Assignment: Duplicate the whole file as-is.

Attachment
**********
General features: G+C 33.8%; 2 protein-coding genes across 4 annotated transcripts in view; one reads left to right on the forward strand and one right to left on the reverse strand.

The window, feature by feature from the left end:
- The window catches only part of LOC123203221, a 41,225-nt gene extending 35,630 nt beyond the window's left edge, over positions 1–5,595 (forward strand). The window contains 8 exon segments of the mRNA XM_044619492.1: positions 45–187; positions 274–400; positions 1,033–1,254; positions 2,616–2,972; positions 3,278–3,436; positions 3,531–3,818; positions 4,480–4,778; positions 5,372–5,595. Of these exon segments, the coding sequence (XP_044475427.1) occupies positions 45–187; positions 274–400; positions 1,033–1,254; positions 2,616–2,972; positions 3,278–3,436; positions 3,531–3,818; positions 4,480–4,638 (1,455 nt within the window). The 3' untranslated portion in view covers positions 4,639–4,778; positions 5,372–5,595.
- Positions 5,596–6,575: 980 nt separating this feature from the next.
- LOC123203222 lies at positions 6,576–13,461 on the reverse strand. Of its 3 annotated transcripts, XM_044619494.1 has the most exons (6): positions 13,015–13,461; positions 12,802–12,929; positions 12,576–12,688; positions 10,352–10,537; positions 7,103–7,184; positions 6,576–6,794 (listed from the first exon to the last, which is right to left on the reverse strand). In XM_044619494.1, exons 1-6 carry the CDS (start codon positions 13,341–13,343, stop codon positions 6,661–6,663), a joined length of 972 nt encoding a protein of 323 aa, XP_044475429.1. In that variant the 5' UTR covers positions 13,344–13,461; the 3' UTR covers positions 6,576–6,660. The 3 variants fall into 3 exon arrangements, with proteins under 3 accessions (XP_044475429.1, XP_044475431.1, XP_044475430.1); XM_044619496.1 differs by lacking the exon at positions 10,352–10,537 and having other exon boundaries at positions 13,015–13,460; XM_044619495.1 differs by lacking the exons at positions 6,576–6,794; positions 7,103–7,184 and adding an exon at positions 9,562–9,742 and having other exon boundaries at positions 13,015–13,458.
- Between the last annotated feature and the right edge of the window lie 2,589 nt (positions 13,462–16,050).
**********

General features: G+C 33.8%; 2 protein-coding genes across 4 annotated transcripts in view; one reads left to right on the forward strand and one right to left on the reverse strand.

The window, feature by feature from the left end:
- The window catches only part of LOC123203221, a 41,225-nt gene extending 35,630 nt beyond the window's left edge, over positions 1–5,595 (forward strand). The window contains 8 exon segments of the mRNA XM_044619492.1: positions 45–187; positions 274–400; positions 1,033–1,254; positions 2,616–2,972; positions 3,278–3,436; positions 3,531–3,818; positions 4,480–4,778; positions 5,372–5,595. Of these exon segments, the coding sequence (XP_044475427.1) occupies positions 45–187; positions 274–400; positions 1,033–1,254; positions 2,616–2,972; positions 3,278–3,436; positions 3,531–3,818; positions 4,480–4,638 (1,455 nt within the window). The 3' untranslated portion in view covers positions 4,639–4,778; positions 5,372–5,595.
- Positions 5,596–6,575: 980 nt separating this feature from the next.
- LOC123203222 lies at positions 6,576–13,461 on the reverse strand. Of its 3 annotated transcripts, XM_044619494.1 has the most exons (6): positions 13,015–13,461; positions 12,802–12,929; positions 12,576–12,688; positions 10,352–10,537; positions 7,103–7,184; positions 6,576–6,794 (listed from the first exon to the last, which is right to left on the reverse strand). In XM_044619494.1, exons 1-6 carry the CDS (start codon positions 13,341–13,343, stop codon positions 6,661–6,663), a joined length of 972 nt encoding a protein of 323 aa, XP_044475429.1. In that variant the 5' UTR covers positions 13,344–13,461; the 3' UTR covers positions 6,576–6,660. The 3 variants fall into 3 exon arrangements, with proteins under 3 accessions (XP_044475429.1, XP_044475431.1, XP_044475430.1); XM_044619496.1 differs by lacking the exon at positions 10,352–10,537 and having other exon boundaries at positions 13,015–13,460; XM_044619495.1 differs by lacking the exons at positions 6,576–6,794; positions 7,103–7,184 and adding an exon at positions 9,562–9,742 and having other exon boundaries at positions 13,015–13,458.
- Between the last annotated feature and the right edge of the window lie 2,589 nt (positions 13,462–16,050).